Yaks in 3-D, Rotting Crabs, Cabbage Jelly, TP Wedding Dress…

16 07 2008

I’ve just finished scheduling my Excellence in Writing Poetry Memorization lessons for the first half of the year. I am so excited!! Poetry memorization is cool, though you wouldn’t necessarily think it until you’ve tried it. Some word or phrase or image will tickle your memory, and all of the sudden you are quoting Hillaire Belloc’s “The Yak” in the freezer section of the grocery store: “The Tartar who dwells on the plains of Tibet/ (A desolate region of snow)/ Has for centuries made it a nursery pet/ And surely the Tartar should know.” I like the way the verses spring to my children’s mind. It’s like they have a big bank account of fun language to play with now. We’ll be starting level two this year. I think our favorite poem last year was “Johnathan Blake,” possibly because we drew analogies between our DEAR DEAR Donal and the boy who ate too much cake. “I’m sorry to state/ that he also ate/ six pickles, a pie, and a pear./ In fact I confess,/ it’s a reasonable guess/ he ate practically everything there.” Oh my! That one has hit home a few times!

Mark Kistler’s Draw Squad is the other cool elective we’re doing this year. This great book has 30 lessons on how to doodle outrageously in 3-D. I can’t wait to start, and I think my kids will get really excited about it after about the third lesson or so. Ladies and Gentlemen, start your pencils! I’ve linked to his website, because you can watch 6 free drawing lessons on the web page & try it out. Very cool.

There is a big fat black spider living in my bedroom window frame and my husband isn’t here to kill it.

We took Mike to his first Cub Scouts meeting last Monday. He looked very little stranded out at third base playing kickball with the big boys. He’ll be a Tiger this fall, and Big D has recently advanced to Tenderfoot. Boy, they have a great scout camp here! I hope that D will overcome his fear of being chomped by a snapping turtle and finish his swimming merit badge while at camp. He’s a good swimmer, but reluctant to trust the lake residents to keep to their side of the lake during aquatic exercises. I keep telling him that no turtle or water moccasin in it’s right mind would want to be around fifty screaming boyscouts coming down a 100-ft waterslide and tackling each other in the lake. (Yes- the scout camp has a waterslide. How cool is that?)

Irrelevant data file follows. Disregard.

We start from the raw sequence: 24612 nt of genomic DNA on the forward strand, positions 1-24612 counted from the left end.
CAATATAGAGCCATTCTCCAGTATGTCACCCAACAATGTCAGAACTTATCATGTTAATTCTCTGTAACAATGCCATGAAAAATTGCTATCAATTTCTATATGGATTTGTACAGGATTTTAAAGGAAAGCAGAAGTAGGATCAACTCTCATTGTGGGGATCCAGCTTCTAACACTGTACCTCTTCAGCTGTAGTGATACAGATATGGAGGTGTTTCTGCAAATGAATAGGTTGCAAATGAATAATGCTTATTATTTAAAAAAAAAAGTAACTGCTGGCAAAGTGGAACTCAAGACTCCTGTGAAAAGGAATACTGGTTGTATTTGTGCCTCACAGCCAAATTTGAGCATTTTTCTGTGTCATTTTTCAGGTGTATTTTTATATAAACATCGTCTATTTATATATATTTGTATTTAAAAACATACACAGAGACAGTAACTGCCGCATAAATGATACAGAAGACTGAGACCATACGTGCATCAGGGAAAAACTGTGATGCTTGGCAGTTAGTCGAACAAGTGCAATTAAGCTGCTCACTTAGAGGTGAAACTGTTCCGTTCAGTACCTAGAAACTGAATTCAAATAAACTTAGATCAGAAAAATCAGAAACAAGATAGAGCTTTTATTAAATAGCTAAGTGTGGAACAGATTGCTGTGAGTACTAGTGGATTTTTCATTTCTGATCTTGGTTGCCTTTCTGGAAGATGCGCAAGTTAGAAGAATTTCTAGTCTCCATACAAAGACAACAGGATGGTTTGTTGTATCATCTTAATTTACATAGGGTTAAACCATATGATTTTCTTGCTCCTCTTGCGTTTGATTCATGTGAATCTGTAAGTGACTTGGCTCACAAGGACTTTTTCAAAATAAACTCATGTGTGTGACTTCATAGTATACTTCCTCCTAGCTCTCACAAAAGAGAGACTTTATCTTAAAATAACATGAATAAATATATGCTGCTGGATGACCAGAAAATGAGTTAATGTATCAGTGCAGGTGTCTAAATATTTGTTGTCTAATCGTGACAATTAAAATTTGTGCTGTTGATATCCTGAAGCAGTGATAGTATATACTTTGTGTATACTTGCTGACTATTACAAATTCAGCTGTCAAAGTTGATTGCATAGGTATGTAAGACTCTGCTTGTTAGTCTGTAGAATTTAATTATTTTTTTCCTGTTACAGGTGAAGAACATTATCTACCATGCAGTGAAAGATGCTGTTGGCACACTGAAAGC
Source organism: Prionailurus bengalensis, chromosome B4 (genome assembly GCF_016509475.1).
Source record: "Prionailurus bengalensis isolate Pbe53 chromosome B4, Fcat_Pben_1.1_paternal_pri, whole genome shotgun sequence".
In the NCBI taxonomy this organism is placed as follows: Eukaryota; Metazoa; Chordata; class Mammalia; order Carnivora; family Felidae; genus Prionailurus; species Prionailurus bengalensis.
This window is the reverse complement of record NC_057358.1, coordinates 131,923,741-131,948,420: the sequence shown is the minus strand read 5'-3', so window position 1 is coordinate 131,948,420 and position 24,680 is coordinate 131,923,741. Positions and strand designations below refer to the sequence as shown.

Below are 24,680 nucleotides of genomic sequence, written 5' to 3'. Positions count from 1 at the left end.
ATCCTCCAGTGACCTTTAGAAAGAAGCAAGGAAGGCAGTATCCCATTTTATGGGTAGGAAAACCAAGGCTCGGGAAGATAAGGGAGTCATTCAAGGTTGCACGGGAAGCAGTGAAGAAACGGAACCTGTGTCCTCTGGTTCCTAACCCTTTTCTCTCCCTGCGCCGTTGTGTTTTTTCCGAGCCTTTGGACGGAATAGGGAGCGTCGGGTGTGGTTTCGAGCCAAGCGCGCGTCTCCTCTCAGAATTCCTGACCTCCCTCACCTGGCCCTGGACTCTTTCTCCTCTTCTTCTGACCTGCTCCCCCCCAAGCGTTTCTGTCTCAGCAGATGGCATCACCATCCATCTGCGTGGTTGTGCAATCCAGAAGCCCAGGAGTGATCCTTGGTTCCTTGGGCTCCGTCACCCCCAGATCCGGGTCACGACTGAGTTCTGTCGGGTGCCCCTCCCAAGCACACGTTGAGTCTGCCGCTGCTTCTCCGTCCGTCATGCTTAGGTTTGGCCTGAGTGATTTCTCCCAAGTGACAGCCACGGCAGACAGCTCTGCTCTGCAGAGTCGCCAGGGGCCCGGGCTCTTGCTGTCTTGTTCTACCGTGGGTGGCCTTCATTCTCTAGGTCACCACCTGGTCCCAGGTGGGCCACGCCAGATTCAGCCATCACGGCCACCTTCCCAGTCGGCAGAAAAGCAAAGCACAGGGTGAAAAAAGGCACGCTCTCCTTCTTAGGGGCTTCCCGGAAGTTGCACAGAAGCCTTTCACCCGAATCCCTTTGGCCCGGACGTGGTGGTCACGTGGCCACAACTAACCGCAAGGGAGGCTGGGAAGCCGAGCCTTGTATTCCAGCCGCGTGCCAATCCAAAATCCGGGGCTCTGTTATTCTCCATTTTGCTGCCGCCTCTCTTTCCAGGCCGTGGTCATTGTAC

I also hope that when his laundry comes home, none of it will be mildewed or actually rotting. I remember rather well when my brother came home from beach camp with a rotting crab shell in the bottom of his Sea-bag. Well, it wasn’t the shell that was rotting. It was the dead crab inside the shell. Fragrant!

Bren’s parakeet let me rub it’s belly with my finger this morning. It has been singing back a little, too, when Brenna sings her own version of “Rockin’ Parakeet” to it. Brenna has been altering songs since she was very small. I will never forget her favorite song when she was three. She often skipped down the halls of church swinging on my hand and singing that, “With God all things are Popsicles!!” Well, why not?